So, Jerry Springer has another show called, “Baggage.”
I’ve got to admit, it is actually pretty interesting to see contestants work on a decision to go on a first date as they learn a few secret flaws in one another. I confess I haven’t been much of a fan of Springer in the past, and I don’t know that Baggage will win me over. I’ve always thought we should have a bumper sticker based on Springer’s other show. The sticker would simply say, “Dysfunction is not a Competition.”
Well, in keeping with his game, we have a new form of dysfunction-is-competition from Mr. Springer. But first, on the good side, Jerry always tries to bring some moral lesson to light in terms of tolerance, forgiveness, and remembering we are all flawed humans. I honestly think he believes what he’s saying— but his delivery system for the message is pretty much just entertainment with a generous portion of hype.
The Point is Good
The point of telling the truth and learning the awful secrets we all (supposedly) have is right on. Surely we should all do ‘due diligence’ to find out what kind of person we are moving toward building a life with. Surprises are great when they are good, but awful when they are bad. Getting couples to tell the truth makes sense and seems harmless enough, right?
The Point is Bad
Unfortunately, off the bat most of us can understand that divulging our ‘baggage’ to other people we don’t know on national television is, to say the least, bad form. To do so with an eye on deciding to go on a date is just downright silly. The silliness is multiplied by the artificial nature of of a TV show and a dopamine-driven audience which could just as easily be at
WrestleMania. My apologies to the memory of Andre the Giant.
I make the case in Glaen: A Novel Message on Romance, Love, and Relating, that there are two things that go into a great long-lasting relationship:
Chemistry has to do with whether or not there is any attraction or connection with the other person. Basis has to do with the shared values needed to build a life together. Basis is really about understanding if there are any deal-killers in play. You know, if you don’t want to have any children and your spouse-to-be wants lots of children—well there’s a problem! It really can be anything and it is important to tell the truth. Yet, on a first date and on national television; don’t you have to wonder if it’s a fair shake? People actually grow sometimes and yet, some do not! I watched an episode that had as the ‘baggage’ a final unveiling that our contestant would never move out of his momma’s house because she cooked, cleaned, and could babysit the kids as they grew up. All I could think about is that at least The Waterboy (Adam Sandler) moved out of his momma’s house. Here are a few of the questions I’ve been asked about Springer’s Baggage show:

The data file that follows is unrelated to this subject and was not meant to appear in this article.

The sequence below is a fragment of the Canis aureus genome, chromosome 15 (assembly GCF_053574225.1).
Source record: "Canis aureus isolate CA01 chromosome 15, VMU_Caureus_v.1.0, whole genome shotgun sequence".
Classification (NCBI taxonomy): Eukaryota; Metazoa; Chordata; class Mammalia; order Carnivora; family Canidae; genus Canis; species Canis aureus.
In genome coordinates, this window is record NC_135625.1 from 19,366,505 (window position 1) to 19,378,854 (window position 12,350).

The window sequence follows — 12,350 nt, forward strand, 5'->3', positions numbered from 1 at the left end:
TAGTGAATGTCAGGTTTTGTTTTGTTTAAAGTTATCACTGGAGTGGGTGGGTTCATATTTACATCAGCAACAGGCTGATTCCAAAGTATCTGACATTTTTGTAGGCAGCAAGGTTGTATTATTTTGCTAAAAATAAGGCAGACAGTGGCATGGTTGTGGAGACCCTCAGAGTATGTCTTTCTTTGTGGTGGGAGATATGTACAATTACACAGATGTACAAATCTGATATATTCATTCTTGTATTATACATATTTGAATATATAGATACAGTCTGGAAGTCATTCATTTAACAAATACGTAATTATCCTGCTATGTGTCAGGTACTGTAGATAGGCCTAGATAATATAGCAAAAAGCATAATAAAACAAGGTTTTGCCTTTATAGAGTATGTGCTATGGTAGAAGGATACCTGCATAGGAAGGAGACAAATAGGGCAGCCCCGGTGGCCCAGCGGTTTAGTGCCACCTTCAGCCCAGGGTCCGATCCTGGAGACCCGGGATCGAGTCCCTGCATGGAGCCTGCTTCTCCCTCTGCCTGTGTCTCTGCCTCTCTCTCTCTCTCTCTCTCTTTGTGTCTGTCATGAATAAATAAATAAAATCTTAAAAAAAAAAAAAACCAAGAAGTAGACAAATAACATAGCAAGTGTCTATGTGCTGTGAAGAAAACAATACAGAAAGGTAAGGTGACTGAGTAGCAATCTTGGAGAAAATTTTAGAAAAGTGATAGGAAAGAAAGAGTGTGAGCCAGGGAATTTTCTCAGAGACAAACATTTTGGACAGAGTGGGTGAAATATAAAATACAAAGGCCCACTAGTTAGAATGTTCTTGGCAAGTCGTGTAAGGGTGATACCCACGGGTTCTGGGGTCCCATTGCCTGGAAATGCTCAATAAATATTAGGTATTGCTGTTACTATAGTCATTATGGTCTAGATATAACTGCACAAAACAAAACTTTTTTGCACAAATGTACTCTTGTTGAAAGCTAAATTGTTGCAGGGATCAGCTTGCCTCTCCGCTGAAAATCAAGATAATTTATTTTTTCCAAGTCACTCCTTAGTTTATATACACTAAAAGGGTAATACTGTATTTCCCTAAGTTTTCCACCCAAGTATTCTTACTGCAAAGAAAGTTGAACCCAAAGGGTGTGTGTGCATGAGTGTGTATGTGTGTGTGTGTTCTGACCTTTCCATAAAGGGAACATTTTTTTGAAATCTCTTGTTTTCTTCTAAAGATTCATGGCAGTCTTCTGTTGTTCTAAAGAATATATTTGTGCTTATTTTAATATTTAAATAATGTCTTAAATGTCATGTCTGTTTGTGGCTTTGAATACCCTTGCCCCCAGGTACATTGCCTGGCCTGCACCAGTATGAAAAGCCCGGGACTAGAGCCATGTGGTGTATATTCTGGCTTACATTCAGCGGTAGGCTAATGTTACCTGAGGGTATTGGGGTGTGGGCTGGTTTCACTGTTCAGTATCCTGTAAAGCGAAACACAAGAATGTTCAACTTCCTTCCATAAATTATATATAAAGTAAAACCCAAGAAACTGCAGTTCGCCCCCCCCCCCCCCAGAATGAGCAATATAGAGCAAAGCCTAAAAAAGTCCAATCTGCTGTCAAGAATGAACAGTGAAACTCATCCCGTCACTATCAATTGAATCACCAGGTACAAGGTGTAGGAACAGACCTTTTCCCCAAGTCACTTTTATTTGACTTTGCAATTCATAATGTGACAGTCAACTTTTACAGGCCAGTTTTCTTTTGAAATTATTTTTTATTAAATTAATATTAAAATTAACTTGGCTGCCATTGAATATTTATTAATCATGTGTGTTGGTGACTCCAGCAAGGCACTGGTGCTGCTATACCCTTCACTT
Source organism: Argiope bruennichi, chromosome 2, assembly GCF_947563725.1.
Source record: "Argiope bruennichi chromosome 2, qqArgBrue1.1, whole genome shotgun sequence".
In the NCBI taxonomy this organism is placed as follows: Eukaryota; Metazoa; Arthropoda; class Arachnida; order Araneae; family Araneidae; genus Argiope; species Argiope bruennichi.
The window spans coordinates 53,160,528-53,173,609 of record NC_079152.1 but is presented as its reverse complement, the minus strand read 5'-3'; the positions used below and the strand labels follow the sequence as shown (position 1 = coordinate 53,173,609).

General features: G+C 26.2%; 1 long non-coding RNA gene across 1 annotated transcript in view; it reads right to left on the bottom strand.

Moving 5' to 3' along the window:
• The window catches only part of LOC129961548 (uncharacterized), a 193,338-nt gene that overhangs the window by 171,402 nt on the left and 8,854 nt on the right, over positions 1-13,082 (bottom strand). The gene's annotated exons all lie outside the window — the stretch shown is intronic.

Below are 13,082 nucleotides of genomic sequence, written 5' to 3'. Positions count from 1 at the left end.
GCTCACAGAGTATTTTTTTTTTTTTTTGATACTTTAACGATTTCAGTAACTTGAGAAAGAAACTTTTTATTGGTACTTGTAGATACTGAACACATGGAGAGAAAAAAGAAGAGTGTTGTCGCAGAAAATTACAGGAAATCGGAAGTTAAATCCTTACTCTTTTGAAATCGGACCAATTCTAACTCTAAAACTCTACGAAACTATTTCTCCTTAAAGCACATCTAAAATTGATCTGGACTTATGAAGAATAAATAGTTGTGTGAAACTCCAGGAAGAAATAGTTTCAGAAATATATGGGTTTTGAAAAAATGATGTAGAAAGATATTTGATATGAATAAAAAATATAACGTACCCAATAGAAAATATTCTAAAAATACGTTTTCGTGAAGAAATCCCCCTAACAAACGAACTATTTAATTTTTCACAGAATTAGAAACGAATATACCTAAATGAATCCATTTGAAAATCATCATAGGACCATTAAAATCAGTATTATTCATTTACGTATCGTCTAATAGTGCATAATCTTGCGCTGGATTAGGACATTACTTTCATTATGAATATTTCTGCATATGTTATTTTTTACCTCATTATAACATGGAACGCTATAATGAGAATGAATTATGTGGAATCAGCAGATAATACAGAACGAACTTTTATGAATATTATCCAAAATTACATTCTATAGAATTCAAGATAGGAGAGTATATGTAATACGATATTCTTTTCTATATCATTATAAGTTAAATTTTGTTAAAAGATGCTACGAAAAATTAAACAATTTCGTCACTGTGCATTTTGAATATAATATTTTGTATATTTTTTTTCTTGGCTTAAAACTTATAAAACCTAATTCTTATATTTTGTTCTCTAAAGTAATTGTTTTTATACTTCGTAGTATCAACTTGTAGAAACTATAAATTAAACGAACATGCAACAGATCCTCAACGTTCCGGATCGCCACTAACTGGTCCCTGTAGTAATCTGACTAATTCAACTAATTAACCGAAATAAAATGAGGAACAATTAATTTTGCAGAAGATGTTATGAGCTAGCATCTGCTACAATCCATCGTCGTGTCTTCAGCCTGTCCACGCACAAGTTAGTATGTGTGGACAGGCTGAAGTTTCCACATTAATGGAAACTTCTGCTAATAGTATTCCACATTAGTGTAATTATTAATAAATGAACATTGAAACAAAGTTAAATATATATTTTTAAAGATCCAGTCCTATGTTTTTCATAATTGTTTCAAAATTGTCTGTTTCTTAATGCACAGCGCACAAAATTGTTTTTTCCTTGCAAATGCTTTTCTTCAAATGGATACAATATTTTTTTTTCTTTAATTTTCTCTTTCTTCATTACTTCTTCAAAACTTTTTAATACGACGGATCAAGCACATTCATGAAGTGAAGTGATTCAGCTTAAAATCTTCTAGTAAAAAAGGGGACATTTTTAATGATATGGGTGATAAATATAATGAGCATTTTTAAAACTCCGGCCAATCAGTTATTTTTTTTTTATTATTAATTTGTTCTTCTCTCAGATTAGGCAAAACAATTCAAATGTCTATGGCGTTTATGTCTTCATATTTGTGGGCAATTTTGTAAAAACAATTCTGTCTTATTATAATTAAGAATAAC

- How soon is too soon to tell the truth?
- Do you freak out the other person on the first date?
- Is it OK to keep some secrets (even if you end up getting married)?
- How is the best way to discuss “baggage” without overreacting?
- Should some things be “deal-breakers”? How do you know if you honestly want to know?
Well, clearly there isn’t much of a point freaking out the other person on the first date; only a person with issues would like that! Basically, I can’t see the wisdom in continuing to date someone you know for a fact you would never marry. That is just ridiculously unkind unless they get it too and agree. Of course, then it really isn’t quit dating; rather, it’s a couple of folks sharing a rent car for companionship on a drive to getting dropped off at the Match.com national headquarters.
I believe the more truth the better, but I would offer a couple of boundaries:
- The other person honestly wants to know the truth
- It’s private (respectful)
Forcing information on someone who doesn’t want to know the gory details is not actually showing much respect for their freedom. Blabbing it out in front of a crowd does show much respect for the relationship. I get it, Springer’s show is a gag…but people can turn gags into grandiose experiments. Why not just ask if they want to know? They may not, but you are
better for offering.
Glaen is the unfolding story of someone learning what real relating is all about, all the while avoiding the 7 Fatal Mistakes of Dating. It does involve being true to yourself and and truthful to the other person. You’ll never get there without the truth, but Springer’s approach overshoots the runway by two canyons and a bottomless lake.
I’d recommend a careful reading of Glaen, but you can watch Springer for one simple reason; there is a macabre comfort in seeing that your baggage isn’t as bizarre at least one other person. You might also see why the person you’ve got (or may have soon) ain’t so bad!
Remember: Dysfunction is not a competition!
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